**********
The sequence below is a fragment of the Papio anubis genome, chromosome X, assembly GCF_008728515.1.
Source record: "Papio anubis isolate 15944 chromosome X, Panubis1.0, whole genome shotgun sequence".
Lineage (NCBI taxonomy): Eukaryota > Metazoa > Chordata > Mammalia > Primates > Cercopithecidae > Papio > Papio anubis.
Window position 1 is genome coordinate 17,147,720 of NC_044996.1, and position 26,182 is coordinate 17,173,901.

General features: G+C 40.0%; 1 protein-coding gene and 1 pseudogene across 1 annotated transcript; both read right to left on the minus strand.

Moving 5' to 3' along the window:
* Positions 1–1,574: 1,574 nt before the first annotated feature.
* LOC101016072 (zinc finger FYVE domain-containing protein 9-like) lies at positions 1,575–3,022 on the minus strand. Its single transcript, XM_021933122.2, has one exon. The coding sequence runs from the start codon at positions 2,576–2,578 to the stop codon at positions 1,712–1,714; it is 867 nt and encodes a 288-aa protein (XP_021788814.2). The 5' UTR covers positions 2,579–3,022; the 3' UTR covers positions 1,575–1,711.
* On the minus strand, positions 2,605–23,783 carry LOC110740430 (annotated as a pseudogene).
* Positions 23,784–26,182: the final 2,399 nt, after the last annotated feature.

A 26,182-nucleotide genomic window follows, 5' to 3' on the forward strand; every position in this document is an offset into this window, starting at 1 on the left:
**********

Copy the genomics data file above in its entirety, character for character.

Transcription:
The sequence below is a fragment of the Papio anubis genome, chromosome X, assembly GCF_008728515.1.
Source record: "Papio anubis isolate 15944 chromosome X, Panubis1.0, whole genome shotgun sequence".
Lineage (NCBI taxonomy): Eukaryota > Metazoa > Chordata > Mammalia > Primates > Cercopithecidae > Papio > Papio anubis.
Window position 1 is genome coordinate 17,147,720 of NC_044996.1, and position 26,182 is coordinate 17,173,901.

General features: G+C 40.0%; 1 protein-coding gene and 1 pseudogene across 1 annotated transcript; both read right to left on the minus strand.

Moving 5' to 3' along the window:
* Positions 1–1,574: 1,574 nt before the first annotated feature.
* LOC101016072 (zinc finger FYVE domain-containing protein 9-like) lies at positions 1,575–3,022 on the minus strand. Its single transcript, XM_021933122.2, has one exon. The coding sequence runs from the start codon at positions 2,576–2,578 to the stop codon at positions 1,712–1,714; it is 867 nt and encodes a 288-aa protein (XP_021788814.2). The 5' UTR covers positions 2,579–3,022; the 3' UTR covers positions 1,575–1,711.
* On the minus strand, positions 2,605–23,783 carry LOC110740430 (annotated as a pseudogene).
* Positions 23,784–26,182: the final 2,399 nt, after the last annotated feature.

A 26,182-nucleotide genomic window follows, 5' to 3' on the forward strand; every position in this document is an offset into this window, starting at 1 on the left: